Though not as well known as Lewis's Narnia novels, he also wrote a series of three novels, featuring Elwin Ransom as the main protagonist, in the late 1930s and early to mid 1940s. Lewis wrote the novels due to his famous conversation with his close friend J. R. R. Tolkien, who both said there wasn't enough of their type of fiction in the world, so they would have to write their own. Lewis wrote the Space Trilogy, and Tolkien wrote part of an abandoned, unfinished novel called THE LOST ROAD. Ransom, a philologist, is actually modeled after Tolkien.
There's a story in one of Tolkien's letters (published in LETTERS OF J.R.R. TOLKIEN) where his daughter, Priscilla, was reading the trilogy during one of the holidays in the 1940s, and, according to Tolkien, quite sensibly came to the conclusion that PERELANDRA was the best of the trilogy.
The second book in the trilogy is PERELANDRA. In many ways, it is the richest of the trilogy in terms of spiritual depth. While OSP is more straight science fiction, and THAT HIDEOUS STRENGTH social commentary, PERELANDRA is closely modeled on the Adam & Eve story in Genesis. This novel is something of a homage to one of Lewis's favorite, John Milton. It's a beautiful book, and raises the question of what exactly would happen if Adam and Eve had not fallen. And this time, instead of being kidnapped Maleldil sends Ransom there.
The main plot of the novel has Ransom, who was kidnapped last novel, actually being sent to Venus. Lewis does away with the problem of spaceships this time around, having angels just take his protagonist there. He finds himself in a world of vast oceans, with floating islands that are actually behave like film or foam on the ocean, undulating and taking the shape of each wave. He soon meets the Green Lady, who is unfallen. Her husband is on another of the floating islands (they had become separated when they were on different islands which drifted away from one another).
Eventually, Weston arrives, the villain from the previous novel, and we find that Ransom must prevent him from corrupting the Green Lady, to prevent another Fall into Sin. Weston is an agent of Satan, and so wants to bring sin into Venus as well.
The majority of the novel focuses on Ransom and his efforts to protect the Green Lady from the Un-man, which Weston actually becomes after shortly arriving on Venus. Weston actually becomes demonically possessed, and ultimately must be stopped at all cost. Ransom is stripped, both physically and symbolically, having to rely on Maleldil (Jesus) to help him.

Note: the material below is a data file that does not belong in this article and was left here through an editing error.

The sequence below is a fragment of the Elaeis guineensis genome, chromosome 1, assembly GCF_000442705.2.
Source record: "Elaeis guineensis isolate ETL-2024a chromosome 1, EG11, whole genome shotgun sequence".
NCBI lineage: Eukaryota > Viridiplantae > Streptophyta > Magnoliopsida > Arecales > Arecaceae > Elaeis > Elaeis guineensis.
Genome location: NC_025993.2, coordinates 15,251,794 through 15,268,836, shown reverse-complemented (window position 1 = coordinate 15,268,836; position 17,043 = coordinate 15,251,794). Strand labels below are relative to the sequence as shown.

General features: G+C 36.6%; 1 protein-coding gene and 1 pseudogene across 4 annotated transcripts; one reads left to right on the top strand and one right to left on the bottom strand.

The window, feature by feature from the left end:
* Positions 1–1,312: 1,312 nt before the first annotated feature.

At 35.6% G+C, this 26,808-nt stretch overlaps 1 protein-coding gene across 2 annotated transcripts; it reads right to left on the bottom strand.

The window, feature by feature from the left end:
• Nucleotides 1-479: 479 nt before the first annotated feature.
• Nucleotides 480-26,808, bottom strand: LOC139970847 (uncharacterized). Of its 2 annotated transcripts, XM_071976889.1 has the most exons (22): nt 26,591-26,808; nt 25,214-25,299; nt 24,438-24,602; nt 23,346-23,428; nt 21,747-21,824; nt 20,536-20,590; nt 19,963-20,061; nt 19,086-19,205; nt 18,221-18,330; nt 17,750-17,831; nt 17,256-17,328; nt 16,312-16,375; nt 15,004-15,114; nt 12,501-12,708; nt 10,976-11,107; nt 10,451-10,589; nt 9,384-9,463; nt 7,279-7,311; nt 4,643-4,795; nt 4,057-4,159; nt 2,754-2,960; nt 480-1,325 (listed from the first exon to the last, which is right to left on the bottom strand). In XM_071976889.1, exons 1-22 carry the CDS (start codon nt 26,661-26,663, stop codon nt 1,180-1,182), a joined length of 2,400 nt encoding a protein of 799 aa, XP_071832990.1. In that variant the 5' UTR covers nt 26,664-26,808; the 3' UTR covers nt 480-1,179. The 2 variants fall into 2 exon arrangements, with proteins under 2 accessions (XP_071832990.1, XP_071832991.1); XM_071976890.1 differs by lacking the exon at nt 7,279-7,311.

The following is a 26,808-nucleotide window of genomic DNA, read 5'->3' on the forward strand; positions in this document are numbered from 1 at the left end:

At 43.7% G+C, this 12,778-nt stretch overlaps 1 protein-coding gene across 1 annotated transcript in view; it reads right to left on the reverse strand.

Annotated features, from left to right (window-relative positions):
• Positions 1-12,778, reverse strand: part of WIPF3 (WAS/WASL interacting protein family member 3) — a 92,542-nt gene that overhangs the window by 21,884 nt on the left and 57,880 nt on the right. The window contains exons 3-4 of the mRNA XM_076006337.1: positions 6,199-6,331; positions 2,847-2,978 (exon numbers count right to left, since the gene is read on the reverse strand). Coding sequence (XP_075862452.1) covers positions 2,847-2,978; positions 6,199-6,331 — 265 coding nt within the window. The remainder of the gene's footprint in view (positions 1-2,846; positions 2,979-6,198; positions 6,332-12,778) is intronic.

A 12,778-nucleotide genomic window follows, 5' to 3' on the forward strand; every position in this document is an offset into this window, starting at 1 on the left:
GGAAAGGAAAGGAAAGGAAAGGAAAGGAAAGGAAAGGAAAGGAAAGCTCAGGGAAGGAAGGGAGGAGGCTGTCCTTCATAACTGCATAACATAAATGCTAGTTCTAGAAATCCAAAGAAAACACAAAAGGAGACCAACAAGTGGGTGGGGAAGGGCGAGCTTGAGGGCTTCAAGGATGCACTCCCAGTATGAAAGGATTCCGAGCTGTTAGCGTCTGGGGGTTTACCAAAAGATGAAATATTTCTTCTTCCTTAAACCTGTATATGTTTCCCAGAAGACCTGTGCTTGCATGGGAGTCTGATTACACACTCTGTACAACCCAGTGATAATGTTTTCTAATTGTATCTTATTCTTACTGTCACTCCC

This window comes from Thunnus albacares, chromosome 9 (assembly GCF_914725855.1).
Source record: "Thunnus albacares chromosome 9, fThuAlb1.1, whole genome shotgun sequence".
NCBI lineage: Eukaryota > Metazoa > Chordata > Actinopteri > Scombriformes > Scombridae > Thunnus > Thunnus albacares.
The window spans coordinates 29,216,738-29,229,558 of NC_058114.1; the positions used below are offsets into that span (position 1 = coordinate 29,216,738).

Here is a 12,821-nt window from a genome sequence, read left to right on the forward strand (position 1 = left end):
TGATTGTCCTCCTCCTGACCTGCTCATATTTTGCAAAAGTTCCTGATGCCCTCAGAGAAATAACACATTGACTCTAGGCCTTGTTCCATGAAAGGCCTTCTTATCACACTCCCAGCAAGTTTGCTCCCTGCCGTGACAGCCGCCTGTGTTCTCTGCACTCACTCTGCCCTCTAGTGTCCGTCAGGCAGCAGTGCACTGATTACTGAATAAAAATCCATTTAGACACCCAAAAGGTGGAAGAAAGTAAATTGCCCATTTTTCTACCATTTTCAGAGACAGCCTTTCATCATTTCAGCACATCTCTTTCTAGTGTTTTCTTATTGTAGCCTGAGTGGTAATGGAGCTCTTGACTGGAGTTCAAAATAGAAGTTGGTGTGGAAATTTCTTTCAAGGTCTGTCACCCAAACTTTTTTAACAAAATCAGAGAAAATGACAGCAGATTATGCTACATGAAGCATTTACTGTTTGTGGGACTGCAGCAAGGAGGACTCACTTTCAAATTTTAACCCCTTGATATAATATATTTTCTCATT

Eventually, Ransom and the Un-man swim to an underground chamber, with the Un-Man biting Ransom's heel. This wound that will never fully heal, an allusion to Arthur and the Grail myth as well as the scripture in Genesis saying man will crush the serpent's head, and the serpent will bruise mankind's heel. In the end, Ransom puts the Un-Man to death, and so prevents Venus from having a second fall. The Green Lady and her husband are united.
The descriptions of the floating islands and Ransom's experience on Perelandra in the first section of the book before he meets The Green Lady, along with the ending section of THE LAST BATTLE from Narnia where they are in heaven, to me is the most beautiful passages that ever came from Lewis's pen.
One fault that this novel does have it the ending seems to be rather preachy, but otherwise this is a first class novel, and for many readers this will be one of Lewis's most spiritually rewarding novels. Only in THE SCREWTAPE LETTERS does he deal so accurately and directly and with such psychologically insight on the problems of temptation and accountability.
While this novel is technically termed "science fiction", this is much more a spiritual track of our times than straight science fiction. The book is closely modeled upon Milton's PARADISE LOST.
For myself, the best way to read this book is reading it in conjunction with two other books, an unofficial trilogy, if you will. Because PERELANDRA is so closely related to PARADISE LOST, you should read that as well. Also read Lewis's literary criticism A PREFACE TO PARADISE LOST, in which he expertly discusses Milton's work. Lewis is a brilliant literary critic, and PREFACE is one of the best critical works on the PARADISE LOST ever produced.
My own unofficial trilogy:
1. Paradise Lost. (John Miltion)
2. A Preface to Paradise Lost (C. S. Lewis)
Overall, many readers will find PERELANDRA Lewis's most spiritually satisfying of the three novels. The characterization is strongest in this novel, as Lewis is only dealing primarily with three characters, and we really get to know all of them quite intimately. The novel is also focused mainly on evil in an unfallen world and what one must do to save that world. Until Lewis wrote TILL WE HAVE FACES in the late 1950s, the novel which he felt was his true masterpiece, he long felt this book was his best, and placed it second best after FACES. This was Lewis's favorite in the Space Trilogy and for good reason. It's probably the best (though my personal favorite is THAT HIDEOUS STRENGTH).